Apache > HTTP Server > Documentation > Version 2.0

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This glossary defines some of the common terminology related to Apache in particular, and web serving in general. More information on each concept is provided in the links.



Access Control
The restriction of access to network realms. In an Apache context usually the restriction of access to certain URLs.
See: Authentication, Authorization, and Access Control
An unambiguous formula or set of rules for solving a problem in a finite number of steps. Algorithms for encryption are usually called Ciphers.
APache eXtension Tool (apxs)
A perl script that aids in compiling  module sources into Dynamic Shared Objects ( DSOs) and helps install them in the Apache Web server.
See: Manual Page: apxs
The positive identification of a network entity such as a server, a client, or a user.
See: Authentication, Authorization, and Access Control
A data record used for authenticating network entities such as a server or a client. A certificate contains X.509 information pieces about its owner (called the subject) and the signing  Certification Authority (called the issuer), plus the owner's  public key and the signature made by the CA. Network entities verify these signatures using CA certificates.
See: SSL/TLS Encryption
Certificate Signing Request (CSR)
An unsigned  certificate for submission to a  Certification Authority, which signs it with the  Private Key of their CA Certificate. Once the CSR is signed, it becomes a real certificate.
See: SSL/TLS Encryption
Certification Authority (CA)
A trusted third party whose purpose is to sign certificates for network entities it has authenticated using secure means. Other network entities can check the signature to verify that a CA has authenticated the bearer of a certificate.
See: SSL/TLS Encryption
An algorithm or system for data encryption. Examples are DES, IDEA, RC4, etc.
See: SSL/TLS Encryption
The result after  Plaintext is passed through a  Cipher.
See: SSL/TLS Encryption
Common Gateway Interface (CGI)
A standard definition for an interface between a web server and an external program that allows the external program to service requests. The interface was originally defined by NCSA but there is also an RFC project.
See: Dynamic Content with CGI
Configuration Directive
See:  Directive
Configuration File
A text file containing  Directives that control the configuration of Apache.
See: Configuration Files
An HTTP  method for proxying raw data channels over HTTP. It can be used to encapsulate other protocols, such as the SSL protocol.
An area in the  configuration files where certain types of  directives are allowed.
See: Terms Used to Describe Apache Directives
Digital Signature
An encrypted text block that validates a certificate or other file. A  Certification Authority creates a signature by generating a hash of the Public Key embedded in a Certificate, then encrypting the hash with its own Private Key. Only the CA's public key can decrypt the signature, verifying that the CA has authenticated the network entity that owns the Certificate.
See: SSL/TLS Encryption
A configuration command that controls one or more aspects of Apache's behavior. Directives are placed in the  Configuration File
See: Directive Index
Dynamic Shared Object (DSO)
 Modules compiled separately from the Apache httpd binary that can be loaded on-demand.
See: Dynamic Shared Object Support
Environment Variable (env-variable)
Named variables managed by the operating system shell and used to store information and communicate between programs. Apache also contains internal variables that are referred to as environment variables, but are stored in internal Apache structures, rather than in the shell environment.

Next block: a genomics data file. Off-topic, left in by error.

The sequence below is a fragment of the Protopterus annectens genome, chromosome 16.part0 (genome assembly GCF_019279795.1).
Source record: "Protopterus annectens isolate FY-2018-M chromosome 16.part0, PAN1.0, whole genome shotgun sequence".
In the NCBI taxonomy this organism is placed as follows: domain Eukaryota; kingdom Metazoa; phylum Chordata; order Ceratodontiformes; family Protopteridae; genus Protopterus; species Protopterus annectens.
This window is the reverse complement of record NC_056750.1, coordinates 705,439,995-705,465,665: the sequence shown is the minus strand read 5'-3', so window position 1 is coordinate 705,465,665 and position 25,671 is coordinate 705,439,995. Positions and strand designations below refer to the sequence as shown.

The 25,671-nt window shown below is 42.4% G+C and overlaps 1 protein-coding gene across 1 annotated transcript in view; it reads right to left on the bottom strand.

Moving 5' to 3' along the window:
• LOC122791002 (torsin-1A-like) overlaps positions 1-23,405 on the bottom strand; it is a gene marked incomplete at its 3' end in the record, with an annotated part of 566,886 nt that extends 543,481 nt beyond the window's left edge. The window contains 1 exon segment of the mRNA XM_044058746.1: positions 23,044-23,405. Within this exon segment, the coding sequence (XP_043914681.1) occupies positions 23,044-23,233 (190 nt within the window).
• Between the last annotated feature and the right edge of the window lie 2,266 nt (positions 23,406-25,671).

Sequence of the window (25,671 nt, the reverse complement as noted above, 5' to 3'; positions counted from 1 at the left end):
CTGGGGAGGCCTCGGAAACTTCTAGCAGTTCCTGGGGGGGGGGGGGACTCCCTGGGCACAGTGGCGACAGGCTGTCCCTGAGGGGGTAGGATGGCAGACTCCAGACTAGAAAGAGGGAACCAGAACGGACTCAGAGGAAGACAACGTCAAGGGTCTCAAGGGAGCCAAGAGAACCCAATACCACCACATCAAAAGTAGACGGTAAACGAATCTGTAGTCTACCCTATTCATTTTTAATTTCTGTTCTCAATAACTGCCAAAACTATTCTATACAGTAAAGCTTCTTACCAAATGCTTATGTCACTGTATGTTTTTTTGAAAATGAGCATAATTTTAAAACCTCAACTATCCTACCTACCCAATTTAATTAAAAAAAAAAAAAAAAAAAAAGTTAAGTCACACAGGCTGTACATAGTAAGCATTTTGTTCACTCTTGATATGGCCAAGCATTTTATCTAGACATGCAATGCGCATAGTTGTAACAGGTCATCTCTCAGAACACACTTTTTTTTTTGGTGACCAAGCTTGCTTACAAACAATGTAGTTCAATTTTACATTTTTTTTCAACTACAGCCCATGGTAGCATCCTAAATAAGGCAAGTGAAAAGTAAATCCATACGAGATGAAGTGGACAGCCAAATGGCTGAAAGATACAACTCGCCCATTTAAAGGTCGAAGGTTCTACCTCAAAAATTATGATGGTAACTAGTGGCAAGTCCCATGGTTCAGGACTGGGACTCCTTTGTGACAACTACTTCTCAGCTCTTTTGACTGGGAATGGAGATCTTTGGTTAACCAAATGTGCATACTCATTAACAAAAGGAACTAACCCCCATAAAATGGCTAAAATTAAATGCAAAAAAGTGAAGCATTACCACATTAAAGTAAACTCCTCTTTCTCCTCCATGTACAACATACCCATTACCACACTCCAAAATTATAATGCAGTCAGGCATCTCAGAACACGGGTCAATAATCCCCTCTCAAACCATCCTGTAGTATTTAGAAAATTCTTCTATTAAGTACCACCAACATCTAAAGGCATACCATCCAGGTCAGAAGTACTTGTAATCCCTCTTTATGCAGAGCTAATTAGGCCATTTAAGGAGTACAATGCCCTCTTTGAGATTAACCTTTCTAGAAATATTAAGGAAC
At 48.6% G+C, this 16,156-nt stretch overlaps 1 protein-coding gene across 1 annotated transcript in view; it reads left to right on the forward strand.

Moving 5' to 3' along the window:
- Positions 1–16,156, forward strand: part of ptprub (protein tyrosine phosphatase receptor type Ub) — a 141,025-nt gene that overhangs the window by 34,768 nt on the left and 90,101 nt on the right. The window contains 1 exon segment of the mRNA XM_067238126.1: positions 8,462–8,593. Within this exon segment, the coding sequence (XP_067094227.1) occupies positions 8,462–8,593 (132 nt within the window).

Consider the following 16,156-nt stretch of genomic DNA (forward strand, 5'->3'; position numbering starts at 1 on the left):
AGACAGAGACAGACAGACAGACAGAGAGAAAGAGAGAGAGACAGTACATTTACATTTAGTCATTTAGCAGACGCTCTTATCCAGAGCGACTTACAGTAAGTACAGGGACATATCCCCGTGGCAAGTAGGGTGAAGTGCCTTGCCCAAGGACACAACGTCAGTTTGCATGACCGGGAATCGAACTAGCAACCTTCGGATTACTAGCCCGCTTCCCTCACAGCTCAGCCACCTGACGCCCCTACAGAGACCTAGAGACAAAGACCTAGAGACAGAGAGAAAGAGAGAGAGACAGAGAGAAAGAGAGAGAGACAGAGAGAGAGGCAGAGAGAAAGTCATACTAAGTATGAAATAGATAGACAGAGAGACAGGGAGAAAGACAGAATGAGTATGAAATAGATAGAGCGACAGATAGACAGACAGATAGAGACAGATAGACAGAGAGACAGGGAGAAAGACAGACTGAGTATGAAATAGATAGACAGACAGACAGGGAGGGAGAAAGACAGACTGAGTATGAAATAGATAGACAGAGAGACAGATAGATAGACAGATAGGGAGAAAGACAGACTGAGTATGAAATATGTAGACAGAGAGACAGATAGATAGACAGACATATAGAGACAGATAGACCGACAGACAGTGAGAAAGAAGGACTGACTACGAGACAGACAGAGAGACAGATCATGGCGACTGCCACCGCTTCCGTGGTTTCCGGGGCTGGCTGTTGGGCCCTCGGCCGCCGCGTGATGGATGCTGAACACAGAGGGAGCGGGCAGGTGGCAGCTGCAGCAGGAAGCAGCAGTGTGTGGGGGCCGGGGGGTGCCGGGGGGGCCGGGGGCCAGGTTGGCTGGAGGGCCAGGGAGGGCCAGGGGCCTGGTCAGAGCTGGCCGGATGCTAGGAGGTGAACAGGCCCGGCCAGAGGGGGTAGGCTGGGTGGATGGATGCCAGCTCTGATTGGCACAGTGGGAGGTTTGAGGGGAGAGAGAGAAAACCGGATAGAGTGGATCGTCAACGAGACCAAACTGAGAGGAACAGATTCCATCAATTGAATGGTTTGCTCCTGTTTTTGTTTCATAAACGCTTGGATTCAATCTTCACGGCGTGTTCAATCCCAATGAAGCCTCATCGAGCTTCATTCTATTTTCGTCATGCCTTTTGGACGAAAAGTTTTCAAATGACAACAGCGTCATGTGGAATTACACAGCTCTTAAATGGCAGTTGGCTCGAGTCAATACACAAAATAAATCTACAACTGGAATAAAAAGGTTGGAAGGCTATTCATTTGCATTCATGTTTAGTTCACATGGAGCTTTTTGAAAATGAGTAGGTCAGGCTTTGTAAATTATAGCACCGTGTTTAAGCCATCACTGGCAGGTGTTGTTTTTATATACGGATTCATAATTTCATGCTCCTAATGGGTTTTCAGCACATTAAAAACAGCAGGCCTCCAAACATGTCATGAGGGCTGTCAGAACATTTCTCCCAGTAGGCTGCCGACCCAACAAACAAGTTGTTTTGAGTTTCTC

See: Environment Variables in Apache
Diminished in cryptographic strength (and security) in order to comply with the United States' Export Administration Regulations (EAR). Export-crippled cryptographic software is limited to a small key size, resulting in Ciphertext which usually can be decrypted by brute force.
See: SSL/TLS Encryption
A process that is applied to data that is sent or received by the server. Input filters process data sent by the client to the server, while output filters process documents on the server before they are sent to the client. For example, the INCLUDES output filter processes documents for  Server Side Includes.
See: Filters
Fully-Qualified Domain-Name (FQDN)
The unique name of a network entity, consisting of a hostname and a domain name that can resolve to an IP address. For example, www is a hostname, example.com is a domain name, and www.example.com is a fully-qualified domain name.
An internal Apache representation of the action to be performed when a file is called. Generally, files have implicit handlers, based on the file type. Normally, all files are simply served by the server, but certain file types are "handled" separately. For example, the cgi-script handler designates files to be processed as  CGIs.
See: Apache's Handler Use
A mathematical one-way, irreversable algorithm generating a string with fixed-length from another string of any length. Different input strings will usually produce different hashes (depending on the hash function).
The part of the  HTTP request and response that is sent before the actual content, and that contains meta-information describing the content.
A  configuration file that is placed inside the web tree and applies configuration  directives to the directory where it is placed and all sub-directories. Despite its name, this file can hold almost any type of directive, not just access-control directives.
See: Configuration Files
The main Apache  configuration file. The default location is /usr/local/apache2/conf/httpd.conf, but it may be moved using run-time or compile-time configuration.
See: Configuration Files
HyperText Transfer Protocol (HTTP)
The standard transmission protocol used on the World Wide Web. Apache implements version 1.1 of the protocol, referred to as HTTP/1.1 and defined by RFC 2616.